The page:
She knew she ought to feel grateful that the Hokage had relented and had begun sending them out again. But she wasn’t grateful.

Instead, she thought Tsunade was probably just taking pity on them. All the other teams were out — being useful and chasing the specter of enemy nins across the territories — while she and Sasuke were left behind.

And since their spars had ceased after that disastrous genjutsu, there was nothing left to talk about. So they carried out their assignments in silence.

Sakura hung her head.

But silence was okay with her. She had nothing to say. There was nothing she wanted. When she was in the village, she wanted out. But when they were out, on nights like tonight, she felt as useless as when she was wandering around Konoha. And worse, it was even more clear that she had nothing to look forward to going back to—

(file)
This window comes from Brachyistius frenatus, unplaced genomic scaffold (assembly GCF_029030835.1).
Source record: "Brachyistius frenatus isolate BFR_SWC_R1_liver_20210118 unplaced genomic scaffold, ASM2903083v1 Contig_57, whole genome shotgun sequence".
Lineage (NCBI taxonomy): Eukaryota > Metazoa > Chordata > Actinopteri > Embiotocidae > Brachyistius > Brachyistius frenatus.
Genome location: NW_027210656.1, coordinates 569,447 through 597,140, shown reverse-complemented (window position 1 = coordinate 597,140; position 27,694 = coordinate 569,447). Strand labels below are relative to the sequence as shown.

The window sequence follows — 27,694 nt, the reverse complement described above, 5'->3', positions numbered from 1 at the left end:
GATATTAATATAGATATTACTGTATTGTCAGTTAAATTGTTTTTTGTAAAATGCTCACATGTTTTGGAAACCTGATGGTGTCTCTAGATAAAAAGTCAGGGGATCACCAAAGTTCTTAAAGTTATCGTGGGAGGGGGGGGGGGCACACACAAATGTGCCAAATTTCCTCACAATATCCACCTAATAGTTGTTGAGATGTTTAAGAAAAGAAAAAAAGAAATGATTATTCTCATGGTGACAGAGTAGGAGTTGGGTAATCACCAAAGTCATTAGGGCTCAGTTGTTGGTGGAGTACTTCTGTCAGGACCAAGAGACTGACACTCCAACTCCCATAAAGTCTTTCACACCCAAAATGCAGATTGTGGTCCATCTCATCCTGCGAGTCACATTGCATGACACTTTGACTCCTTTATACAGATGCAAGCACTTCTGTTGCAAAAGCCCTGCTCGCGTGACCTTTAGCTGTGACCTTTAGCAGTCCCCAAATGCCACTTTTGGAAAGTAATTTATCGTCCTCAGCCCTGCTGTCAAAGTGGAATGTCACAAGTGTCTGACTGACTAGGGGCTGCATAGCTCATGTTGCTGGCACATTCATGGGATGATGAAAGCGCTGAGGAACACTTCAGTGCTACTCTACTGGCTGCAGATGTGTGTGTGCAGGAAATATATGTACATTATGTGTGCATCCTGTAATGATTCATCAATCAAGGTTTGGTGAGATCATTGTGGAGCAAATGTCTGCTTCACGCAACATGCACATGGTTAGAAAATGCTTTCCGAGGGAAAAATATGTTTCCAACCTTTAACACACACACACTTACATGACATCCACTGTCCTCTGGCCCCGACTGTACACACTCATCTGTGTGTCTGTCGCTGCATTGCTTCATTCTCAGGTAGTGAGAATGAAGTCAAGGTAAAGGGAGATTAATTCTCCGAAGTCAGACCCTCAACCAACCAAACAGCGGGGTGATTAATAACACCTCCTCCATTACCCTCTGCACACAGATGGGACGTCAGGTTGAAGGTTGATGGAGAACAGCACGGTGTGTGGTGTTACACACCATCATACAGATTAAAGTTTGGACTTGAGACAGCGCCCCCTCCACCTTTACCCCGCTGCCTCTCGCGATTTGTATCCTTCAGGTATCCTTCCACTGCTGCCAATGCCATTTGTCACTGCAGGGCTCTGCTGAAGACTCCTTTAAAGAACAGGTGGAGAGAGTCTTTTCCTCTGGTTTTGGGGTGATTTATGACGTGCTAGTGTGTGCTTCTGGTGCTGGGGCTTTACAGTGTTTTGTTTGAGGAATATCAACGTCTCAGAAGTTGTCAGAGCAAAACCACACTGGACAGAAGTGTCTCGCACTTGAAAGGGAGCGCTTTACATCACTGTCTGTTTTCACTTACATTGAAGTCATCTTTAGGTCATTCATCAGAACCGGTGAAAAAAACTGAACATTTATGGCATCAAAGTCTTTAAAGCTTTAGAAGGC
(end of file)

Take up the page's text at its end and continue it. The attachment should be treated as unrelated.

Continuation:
“Is that all you’re going to do,” Sasuke spat out as he dumped another armload of branches on the pile. “Just sit there!?”

Sakura looked up in surprise. The pile was big enough now to last them several days. But they were just staying the one night….

Great, now he was mad too. Scowling, she rolled her eyes and turned back to the fire.

Sasuke stalked to the other side of the fire circle and into her line of vision.

“If you’re just going to sit around, feeling sorry for yourself,” Sakura glared at him, “then why even come out at all?!”

“It’s not like that,” she muttered under her breath.

“You think your the only one who has problems—“

“No, of course not. I—“